Detail of a microscope illustration“Show Don’t Tell” is almost a mantra among many novelists. The cliche’ comes from the idea that you should not tell people things or points in your writing, you should show them. Instead of telling them that your character is a mean old guy by saying “he was always a mean man to everyone he meets” perhaps you tell a short story about how the man often steals candy from babies or kicks little defenseless dogs. Note that the short story tells the same thing that you wanted to say, only it gives it within the context of a narrative.

This reminds me of the prophet Nathan who told David about his unsavory actions by giving a story. Narratives are powerful because they help people remember the points in your sermon. But they are also powerful because they point the people to discovering the truth themselves rather than simply you telling them. They will remember this “discovered” truth longer than because it comes connected to story.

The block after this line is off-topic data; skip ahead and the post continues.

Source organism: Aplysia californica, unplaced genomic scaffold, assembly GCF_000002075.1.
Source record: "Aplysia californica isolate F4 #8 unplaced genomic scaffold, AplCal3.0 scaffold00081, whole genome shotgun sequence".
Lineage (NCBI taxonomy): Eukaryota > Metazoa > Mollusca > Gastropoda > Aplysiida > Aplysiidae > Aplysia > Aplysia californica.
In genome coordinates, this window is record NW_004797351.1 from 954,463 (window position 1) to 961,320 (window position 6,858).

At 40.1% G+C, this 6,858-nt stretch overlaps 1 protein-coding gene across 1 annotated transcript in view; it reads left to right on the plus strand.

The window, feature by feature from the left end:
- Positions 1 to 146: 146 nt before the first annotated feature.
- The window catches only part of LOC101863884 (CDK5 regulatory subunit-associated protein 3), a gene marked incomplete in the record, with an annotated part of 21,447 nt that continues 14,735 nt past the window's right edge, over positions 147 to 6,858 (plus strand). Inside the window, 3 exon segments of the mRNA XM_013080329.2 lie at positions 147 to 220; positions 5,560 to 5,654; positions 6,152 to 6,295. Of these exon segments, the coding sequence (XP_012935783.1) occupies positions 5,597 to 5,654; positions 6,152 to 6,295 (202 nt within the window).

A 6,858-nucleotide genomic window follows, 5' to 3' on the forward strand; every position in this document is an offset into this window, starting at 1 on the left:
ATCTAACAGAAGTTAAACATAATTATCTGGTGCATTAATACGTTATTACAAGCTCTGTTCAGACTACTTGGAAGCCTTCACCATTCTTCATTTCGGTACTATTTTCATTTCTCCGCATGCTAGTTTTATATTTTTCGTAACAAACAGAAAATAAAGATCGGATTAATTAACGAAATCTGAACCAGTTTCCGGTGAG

While certainly there are times to tell. But going back to the example of Nathan the prophet, why not show and then tell, rather than just telling and never showing. So go ahead and promote discovery by following your novelist friends and remember to “Show Don’t Tell!”

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